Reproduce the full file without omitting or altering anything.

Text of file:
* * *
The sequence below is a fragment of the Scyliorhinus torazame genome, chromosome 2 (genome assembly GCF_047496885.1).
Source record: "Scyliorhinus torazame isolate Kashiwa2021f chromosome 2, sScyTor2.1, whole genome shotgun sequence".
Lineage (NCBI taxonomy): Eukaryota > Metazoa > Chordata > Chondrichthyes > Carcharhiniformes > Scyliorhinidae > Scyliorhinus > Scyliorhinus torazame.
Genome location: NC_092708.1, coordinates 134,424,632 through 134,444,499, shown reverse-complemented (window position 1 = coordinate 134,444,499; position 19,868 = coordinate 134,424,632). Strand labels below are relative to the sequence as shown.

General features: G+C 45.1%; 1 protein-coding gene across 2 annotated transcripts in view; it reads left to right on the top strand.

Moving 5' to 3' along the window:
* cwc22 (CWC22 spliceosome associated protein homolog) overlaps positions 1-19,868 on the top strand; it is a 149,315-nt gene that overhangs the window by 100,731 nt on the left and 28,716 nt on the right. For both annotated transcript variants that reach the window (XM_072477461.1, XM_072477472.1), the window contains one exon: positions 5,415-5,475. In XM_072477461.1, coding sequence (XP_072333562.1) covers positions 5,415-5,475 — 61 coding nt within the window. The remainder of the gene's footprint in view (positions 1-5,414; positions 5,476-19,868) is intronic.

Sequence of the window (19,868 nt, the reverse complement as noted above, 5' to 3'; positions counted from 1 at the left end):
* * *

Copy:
The sequence below is a fragment of the Scyliorhinus torazame genome, chromosome 2 (genome assembly GCF_047496885.1).
Source record: "Scyliorhinus torazame isolate Kashiwa2021f chromosome 2, sScyTor2.1, whole genome shotgun sequence".
Lineage (NCBI taxonomy): Eukaryota > Metazoa > Chordata > Chondrichthyes > Carcharhiniformes > Scyliorhinidae > Scyliorhinus > Scyliorhinus torazame.
Genome location: NC_092708.1, coordinates 134,424,632 through 134,444,499, shown reverse-complemented (window position 1 = coordinate 134,444,499; position 19,868 = coordinate 134,424,632). Strand labels below are relative to the sequence as shown.

General features: G+C 45.1%; 1 protein-coding gene across 2 annotated transcripts in view; it reads left to right on the top strand.

Moving 5' to 3' along the window:
* cwc22 (CWC22 spliceosome associated protein homolog) overlaps positions 1-19,868 on the top strand; it is a 149,315-nt gene that overhangs the window by 100,731 nt on the left and 28,716 nt on the right. For both annotated transcript variants that reach the window (XM_072477461.1, XM_072477472.1), the window contains one exon: positions 5,415-5,475. In XM_072477461.1, coding sequence (XP_072333562.1) covers positions 5,415-5,475 — 61 coding nt within the window. The remainder of the gene's footprint in view (positions 1-5,414; positions 5,476-19,868) is intronic.

Sequence of the window (19,868 nt, the reverse complement as noted above, 5' to 3'; positions counted from 1 at the left end):